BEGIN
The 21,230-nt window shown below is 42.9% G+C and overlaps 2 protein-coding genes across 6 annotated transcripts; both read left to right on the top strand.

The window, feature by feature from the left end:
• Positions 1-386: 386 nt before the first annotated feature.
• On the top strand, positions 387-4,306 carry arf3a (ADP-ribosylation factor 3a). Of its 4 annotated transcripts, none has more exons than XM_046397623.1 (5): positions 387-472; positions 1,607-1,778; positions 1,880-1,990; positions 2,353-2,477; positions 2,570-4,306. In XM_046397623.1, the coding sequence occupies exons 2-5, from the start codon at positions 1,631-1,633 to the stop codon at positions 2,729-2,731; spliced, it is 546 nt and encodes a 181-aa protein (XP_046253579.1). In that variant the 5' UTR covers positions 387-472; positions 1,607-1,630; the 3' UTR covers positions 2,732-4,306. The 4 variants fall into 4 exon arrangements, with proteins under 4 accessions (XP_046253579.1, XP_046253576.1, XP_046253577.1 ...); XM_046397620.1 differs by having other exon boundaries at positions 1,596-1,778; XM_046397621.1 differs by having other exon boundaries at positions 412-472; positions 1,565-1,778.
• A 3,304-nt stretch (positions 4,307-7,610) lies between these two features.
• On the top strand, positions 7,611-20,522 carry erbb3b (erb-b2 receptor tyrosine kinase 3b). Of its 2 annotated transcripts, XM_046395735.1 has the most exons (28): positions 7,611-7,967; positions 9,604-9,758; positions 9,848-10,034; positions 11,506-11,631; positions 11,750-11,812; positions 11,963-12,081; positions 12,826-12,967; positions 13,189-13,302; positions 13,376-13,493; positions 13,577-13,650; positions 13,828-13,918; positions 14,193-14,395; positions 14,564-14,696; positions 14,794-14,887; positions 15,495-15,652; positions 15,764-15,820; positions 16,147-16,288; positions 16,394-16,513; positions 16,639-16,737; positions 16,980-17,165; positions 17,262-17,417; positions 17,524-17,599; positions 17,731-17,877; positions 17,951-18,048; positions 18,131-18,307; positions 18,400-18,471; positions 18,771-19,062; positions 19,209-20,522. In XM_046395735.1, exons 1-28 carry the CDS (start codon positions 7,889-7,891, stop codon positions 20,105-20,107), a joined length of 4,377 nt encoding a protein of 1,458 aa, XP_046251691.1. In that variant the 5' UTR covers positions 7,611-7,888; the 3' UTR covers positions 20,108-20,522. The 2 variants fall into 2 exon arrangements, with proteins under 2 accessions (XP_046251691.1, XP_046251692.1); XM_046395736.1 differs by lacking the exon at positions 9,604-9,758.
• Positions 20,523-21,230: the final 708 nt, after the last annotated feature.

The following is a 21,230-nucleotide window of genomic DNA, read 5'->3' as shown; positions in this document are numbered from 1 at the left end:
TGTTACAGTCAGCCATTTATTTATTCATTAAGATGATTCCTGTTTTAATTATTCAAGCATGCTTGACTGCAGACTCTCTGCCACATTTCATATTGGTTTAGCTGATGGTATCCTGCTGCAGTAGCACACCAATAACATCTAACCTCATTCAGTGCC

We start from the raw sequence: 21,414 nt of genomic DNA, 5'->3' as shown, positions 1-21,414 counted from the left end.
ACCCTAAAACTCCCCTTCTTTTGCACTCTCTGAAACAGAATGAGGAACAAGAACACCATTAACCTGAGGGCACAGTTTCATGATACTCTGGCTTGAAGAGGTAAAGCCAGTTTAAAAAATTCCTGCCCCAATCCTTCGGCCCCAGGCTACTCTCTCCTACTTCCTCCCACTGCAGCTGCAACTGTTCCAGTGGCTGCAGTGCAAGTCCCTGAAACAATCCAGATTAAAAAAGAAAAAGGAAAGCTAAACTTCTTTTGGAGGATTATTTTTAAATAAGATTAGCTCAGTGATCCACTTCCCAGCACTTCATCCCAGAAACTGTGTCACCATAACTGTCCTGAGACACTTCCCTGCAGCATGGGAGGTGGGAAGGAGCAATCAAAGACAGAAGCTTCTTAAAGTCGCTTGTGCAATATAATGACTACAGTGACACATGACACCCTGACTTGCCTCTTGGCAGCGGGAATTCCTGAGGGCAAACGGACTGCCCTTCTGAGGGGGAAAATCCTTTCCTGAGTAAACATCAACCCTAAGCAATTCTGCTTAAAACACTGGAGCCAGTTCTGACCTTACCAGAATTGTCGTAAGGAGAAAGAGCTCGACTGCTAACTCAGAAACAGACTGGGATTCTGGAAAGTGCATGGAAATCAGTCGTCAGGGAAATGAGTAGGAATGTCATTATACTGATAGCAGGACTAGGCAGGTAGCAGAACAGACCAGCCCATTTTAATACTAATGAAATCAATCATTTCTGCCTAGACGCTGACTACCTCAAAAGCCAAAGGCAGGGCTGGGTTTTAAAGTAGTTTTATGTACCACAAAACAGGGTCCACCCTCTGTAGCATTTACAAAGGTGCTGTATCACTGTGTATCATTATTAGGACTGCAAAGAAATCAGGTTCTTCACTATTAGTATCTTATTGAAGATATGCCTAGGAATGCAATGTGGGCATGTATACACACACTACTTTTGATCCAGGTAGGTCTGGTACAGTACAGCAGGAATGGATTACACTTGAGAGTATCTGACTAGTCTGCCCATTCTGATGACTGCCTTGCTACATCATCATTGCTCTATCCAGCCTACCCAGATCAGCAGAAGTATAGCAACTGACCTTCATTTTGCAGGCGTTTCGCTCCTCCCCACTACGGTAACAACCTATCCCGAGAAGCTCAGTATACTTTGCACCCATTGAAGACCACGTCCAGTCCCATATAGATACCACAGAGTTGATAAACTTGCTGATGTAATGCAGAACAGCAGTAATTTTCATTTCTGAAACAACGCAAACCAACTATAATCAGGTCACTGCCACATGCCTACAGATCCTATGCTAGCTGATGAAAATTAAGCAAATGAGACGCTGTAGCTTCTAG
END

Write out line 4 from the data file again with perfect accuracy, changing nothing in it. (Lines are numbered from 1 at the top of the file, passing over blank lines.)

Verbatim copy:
• On the top strand, positions 387-4,306 carry arf3a (ADP-ribosylation factor 3a). Of its 4 annotated transcripts, none has more exons than XM_046397623.1 (5): positions 387-472; positions 1,607-1,778; positions 1,880-1,990; positions 2,353-2,477; positions 2,570-4,306. In XM_046397623.1, the coding sequence occupies exons 2-5, from the start codon at positions 1,631-1,633 to the stop codon at positions 2,729-2,731; spliced, it is 546 nt and encodes a 181-aa protein (XP_046253579.1). In that variant the 5' UTR covers positions 387-472; positions 1,607-1,630; the 3' UTR covers positions 2,732-4,306. The 4 variants fall into 4 exon arrangements, with proteins under 4 accessions (XP_046253579.1, XP_046253576.1, XP_046253577.1 ...); XM_046397620.1 differs by having other exon boundaries at positions 1,596-1,778; XM_046397621.1 differs by having other exon boundaries at positions 412-472; positions 1,565-1,778.